Tuesday, October 22, 2013

Teaching Translitearcy with EBSCO and ProQuest

Today’s post will be about something I love to use. That is, technology. I am an avid user and teacher of the stuff. Sharing some new tick, be it with a database, mobile app or desktop app is one of the key aspects of my job. As librarians, we need to be fluent with technology. After all, we teach students the concepts behind databases, web interfaces and working with file structures. 

There are some great tools out there, which interact with other apps. (Zotero being one such option. ) Being an iPad campus, my institution has purchased a notability license for our students.  This is a nifty little app that works with cloud storage to allow PDF annotation. As a librarian, I view this as an opportunity to teach students how to interact with file structures, save PDF’s, import them into the app and annotate them. 

These types of apps and tools require a student to really understand file structures and user interfaces. They need to understand that a PDF is more common for scholarly articles, whereas a word document is better suited for a working document. An understanding of common UI elements is also required. The larger concept here is transliteracy. 

Translitearcy, for those who do not know is “… concerned with mapping meaning across different media and not with developing particular literacies about various media. It is not about learning text literacy and visual literacy and digital literacy in isolation from one another but about the interaction among all these literacies” (Ipri, 2010).

This is not an easy thing to teach. Students need to draw concepts between interfaces and develop and intuition for graphical user interfaces (GUI). I believe most librarians are transliterate. The nature of our jobs require use to interact with different interfaces, to get desired outcomes. Students are often lost in new interfaces and require a guiding hand. 

Transliteracy is far too large of a literacy to teach in a single library session. It is something that is developed over time. They need experience interacting with lots of GUIs. In my sessions, I have developed a simple technique to get across a basic translitearcy concept.

The interfaces of EBSCOhost and ProQuest are not all that different. Sure, they use different color styles and somewhat different wording, but they both send you to a PDF. They both offer you the ability to refine your search with boolean operators. There is even a way to refine your search based on peer-reviewed status.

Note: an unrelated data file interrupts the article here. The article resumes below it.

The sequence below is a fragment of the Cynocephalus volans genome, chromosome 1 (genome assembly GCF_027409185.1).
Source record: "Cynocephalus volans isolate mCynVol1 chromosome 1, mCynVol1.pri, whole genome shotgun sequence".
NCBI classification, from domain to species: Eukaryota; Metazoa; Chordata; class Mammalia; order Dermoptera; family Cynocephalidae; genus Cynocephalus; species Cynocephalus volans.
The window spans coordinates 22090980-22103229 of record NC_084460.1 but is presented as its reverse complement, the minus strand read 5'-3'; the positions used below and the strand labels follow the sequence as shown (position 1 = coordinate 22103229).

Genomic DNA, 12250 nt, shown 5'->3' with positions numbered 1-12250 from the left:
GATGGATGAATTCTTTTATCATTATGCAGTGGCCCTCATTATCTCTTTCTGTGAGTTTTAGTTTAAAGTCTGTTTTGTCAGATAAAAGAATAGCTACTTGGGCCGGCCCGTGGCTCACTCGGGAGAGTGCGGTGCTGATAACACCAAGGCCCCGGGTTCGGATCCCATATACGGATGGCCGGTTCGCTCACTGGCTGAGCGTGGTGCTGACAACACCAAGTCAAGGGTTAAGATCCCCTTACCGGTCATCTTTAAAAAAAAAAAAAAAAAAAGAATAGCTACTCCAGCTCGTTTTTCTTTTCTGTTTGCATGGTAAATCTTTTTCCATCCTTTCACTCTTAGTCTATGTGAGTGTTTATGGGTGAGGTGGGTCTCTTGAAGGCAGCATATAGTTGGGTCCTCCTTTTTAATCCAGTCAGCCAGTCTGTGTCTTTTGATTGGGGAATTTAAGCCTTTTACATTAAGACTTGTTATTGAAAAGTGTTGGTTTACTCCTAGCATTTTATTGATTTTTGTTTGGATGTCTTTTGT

In class, I have the students find one article in EBSCO and ProQuest. Usually I leave 5-10 minutes each. If the articles they can find are related to a paper they are required to write, that is all the better. Once the time is complete, I ask which was their favorite. Most of the time, the class is split down the middle. 

After that, I bring up EBSCO and ProQuest on the same screen. I point out how both interfaces have that three search box interface. I mention the boolean operator drop downs. They are shown how to refine the searches with the peer-reviewed/scholarly article check boxes and how to refine the searches by timeframe. 

By showing them the common elements in each database, they are learning (hopefully) to look for familiar interfaces. In much the same way you or I would look for a left facing arrow to go back, I am hoping they are learning to use the drop down menu in either database to refine their search with boolean operators.

1 comment:

  1. Side by side comparisons is a great idea! Maybe compare Google/Google Scholar to show students how much more control they have in a library database? I usually switch to Google after an initial database search and use the same terms to get that eye-popping moment where they realize how much less content they have to sift through from the library.